Now for the mixed up wacky plot twists. Mr. Optimizer works regular night shifts, so Mrs. Optimizer, motivated by love, might insist on undertaking a shopping task on his list to lighten his load during recovery days after an overnight. Mr. Optimizer, thinking this will buy him an hour or two of uninterrupted time to pursue his own checklist, gratefully accepts her kind offer.
Mrs. Optimizer will then go to the store to do this task, and while there, will see additional items that will tempt her to check off yet another task. Since it would be inefficient for her to make a return trip, she calls to check with Mr. Optimizer at home. Multiple times. Minutes apart. From her perspective, she’s helping him save time later as this task is on his list. Checking also ensures he won’t later scold her for a frivolous purchase (as he may have done over the package of Mucky Marshmallow Munch Muffins in one of his less proud moments).
An important note about Mr. Optimizer is that before marriage, he used his smart phone almost exclusively to call out. He keeps it on vibrate all the time. Something about childhood experiences being annoyed when his parents picked up their phone at dinner during visits home from college, where they always prioritized the incoming call over the company in front of them.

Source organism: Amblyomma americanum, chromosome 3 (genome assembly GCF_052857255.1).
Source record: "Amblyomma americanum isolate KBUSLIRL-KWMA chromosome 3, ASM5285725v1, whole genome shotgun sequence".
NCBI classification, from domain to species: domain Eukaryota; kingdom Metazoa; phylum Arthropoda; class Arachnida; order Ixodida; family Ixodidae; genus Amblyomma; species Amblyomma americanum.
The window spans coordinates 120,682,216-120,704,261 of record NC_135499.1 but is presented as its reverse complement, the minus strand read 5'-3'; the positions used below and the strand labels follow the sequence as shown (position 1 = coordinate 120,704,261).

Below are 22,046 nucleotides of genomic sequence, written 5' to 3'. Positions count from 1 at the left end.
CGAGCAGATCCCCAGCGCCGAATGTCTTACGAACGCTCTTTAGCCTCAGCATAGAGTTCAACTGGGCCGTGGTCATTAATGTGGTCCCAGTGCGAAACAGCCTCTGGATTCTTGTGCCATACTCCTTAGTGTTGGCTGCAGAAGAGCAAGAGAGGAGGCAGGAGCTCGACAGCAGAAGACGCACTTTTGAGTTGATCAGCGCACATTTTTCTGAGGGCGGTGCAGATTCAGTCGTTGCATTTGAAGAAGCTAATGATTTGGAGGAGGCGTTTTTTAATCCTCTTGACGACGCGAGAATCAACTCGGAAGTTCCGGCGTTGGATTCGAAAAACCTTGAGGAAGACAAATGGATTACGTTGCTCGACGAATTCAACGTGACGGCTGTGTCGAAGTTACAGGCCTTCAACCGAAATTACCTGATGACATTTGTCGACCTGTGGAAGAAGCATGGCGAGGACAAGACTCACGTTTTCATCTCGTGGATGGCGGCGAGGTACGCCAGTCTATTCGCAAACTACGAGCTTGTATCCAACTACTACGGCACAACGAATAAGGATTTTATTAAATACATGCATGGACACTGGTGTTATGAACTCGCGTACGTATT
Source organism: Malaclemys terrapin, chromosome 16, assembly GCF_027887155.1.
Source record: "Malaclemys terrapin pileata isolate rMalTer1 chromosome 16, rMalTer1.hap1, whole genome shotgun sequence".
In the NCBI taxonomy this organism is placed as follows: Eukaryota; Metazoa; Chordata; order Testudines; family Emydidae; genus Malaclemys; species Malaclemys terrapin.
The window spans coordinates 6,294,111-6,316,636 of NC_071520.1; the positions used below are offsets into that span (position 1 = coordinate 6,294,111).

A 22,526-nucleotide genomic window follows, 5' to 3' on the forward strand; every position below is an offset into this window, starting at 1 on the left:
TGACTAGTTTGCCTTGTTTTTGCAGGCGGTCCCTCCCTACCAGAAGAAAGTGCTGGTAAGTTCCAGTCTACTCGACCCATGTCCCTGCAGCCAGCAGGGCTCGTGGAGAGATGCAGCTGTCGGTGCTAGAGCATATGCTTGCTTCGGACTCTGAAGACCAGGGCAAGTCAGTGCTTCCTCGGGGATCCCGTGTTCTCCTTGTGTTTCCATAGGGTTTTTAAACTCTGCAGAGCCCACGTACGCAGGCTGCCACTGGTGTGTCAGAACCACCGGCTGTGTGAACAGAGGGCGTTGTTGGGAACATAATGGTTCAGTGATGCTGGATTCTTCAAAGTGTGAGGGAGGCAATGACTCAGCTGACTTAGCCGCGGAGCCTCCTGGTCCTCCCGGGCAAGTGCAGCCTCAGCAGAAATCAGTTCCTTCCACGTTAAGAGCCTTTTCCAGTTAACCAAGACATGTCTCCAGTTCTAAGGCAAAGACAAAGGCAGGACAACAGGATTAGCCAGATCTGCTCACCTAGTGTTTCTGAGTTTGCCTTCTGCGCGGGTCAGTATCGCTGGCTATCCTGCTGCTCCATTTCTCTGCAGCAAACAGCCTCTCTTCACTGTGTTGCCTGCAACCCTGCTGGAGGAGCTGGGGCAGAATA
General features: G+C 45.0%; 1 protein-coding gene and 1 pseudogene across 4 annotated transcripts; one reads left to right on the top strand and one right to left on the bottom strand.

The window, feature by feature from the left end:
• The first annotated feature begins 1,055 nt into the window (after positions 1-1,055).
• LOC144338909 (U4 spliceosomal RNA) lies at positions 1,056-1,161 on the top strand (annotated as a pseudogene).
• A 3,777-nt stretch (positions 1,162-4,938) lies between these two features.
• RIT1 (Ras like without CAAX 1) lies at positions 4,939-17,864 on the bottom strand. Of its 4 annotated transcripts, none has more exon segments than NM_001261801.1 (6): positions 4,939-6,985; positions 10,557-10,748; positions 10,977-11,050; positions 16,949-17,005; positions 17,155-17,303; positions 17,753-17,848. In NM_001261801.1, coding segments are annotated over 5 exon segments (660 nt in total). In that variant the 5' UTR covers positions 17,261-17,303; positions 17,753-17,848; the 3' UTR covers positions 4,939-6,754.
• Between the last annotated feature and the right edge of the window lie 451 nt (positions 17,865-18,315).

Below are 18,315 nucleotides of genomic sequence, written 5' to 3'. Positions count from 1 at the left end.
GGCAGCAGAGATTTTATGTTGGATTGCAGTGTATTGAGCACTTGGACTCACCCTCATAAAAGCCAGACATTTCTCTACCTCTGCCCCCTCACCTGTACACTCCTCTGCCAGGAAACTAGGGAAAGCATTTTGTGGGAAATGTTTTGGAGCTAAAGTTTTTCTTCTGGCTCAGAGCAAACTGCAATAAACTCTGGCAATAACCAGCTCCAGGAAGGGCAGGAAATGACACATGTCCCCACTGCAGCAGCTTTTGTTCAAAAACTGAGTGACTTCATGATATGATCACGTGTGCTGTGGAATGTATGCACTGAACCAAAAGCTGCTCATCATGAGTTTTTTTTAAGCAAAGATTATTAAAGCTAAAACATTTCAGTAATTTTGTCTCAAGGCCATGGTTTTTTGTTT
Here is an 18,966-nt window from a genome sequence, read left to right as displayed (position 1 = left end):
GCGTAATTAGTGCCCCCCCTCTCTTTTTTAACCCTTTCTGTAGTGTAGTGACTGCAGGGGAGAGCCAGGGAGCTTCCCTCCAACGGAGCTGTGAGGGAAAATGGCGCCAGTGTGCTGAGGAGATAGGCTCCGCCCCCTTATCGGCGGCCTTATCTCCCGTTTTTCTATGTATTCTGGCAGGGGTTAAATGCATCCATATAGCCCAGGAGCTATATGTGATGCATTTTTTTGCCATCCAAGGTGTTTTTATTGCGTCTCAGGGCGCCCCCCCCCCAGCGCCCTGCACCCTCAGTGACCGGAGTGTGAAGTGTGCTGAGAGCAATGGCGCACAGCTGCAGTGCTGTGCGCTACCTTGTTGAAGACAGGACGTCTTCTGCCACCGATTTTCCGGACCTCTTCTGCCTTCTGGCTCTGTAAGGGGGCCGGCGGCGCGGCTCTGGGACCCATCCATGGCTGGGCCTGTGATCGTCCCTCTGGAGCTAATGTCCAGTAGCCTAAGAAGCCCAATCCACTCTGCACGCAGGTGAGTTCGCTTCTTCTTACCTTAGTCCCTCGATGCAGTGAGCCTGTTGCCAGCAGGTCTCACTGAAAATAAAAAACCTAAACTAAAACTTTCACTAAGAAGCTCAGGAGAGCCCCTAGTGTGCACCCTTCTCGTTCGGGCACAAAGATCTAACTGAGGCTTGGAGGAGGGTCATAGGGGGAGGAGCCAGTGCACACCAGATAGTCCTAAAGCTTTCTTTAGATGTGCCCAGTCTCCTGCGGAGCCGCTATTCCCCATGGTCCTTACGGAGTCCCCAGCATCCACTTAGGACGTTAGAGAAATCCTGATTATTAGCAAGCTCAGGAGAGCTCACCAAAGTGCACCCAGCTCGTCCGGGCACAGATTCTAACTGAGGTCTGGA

By nature, Mr. Optimizer does not answer the phone, unless it’s a call from Mrs. Optimizer. This is a compromise is born of love. It can be grating, like when she interrupts a hike and he shamefacedly hides behind a bush (even though no one can see him) as he breaches protocol and answers. But he loves her, and has agreed to do this for no one but her.
Did he mention that after he bought his current car, a used Kia, she liked it so much she bought the same car in a different color? Sometimes love means accepting occasional humiliation from a partner you’d never consider tolerating from anyone else.
Here’s where the plot can be interpreted in different ways depending on your personality. For Mrs. Optimizer, the benefit of net efficiency reigns supreme. Her phone calls are simply additional chances to save effort and time on tasks the Mr. would otherwise have to do later, and the perceived gain (and perhaps the dopamine high) from checking another box on the list of life is an undeniable win. How can Mr. Optimizer be critical when she is saving him the time and effort he might otherwise lose to accomplish the same task at a later date?
For Mr. Optimizer, the intrusiveness of the phone calls entirely defeats the purpose of the Mrs. undertaking the shopping task. From his perspective, the benefit he’d hoped to realize was not a gain in efficiency but a gain in uninterrupted time to concentrate on his tasks. Serenity for the win.
Which spouse do you find yourself rooting for in the Battle of the Optimizers? Are you a series or parallel planner? Are you a network show runner looking for a project?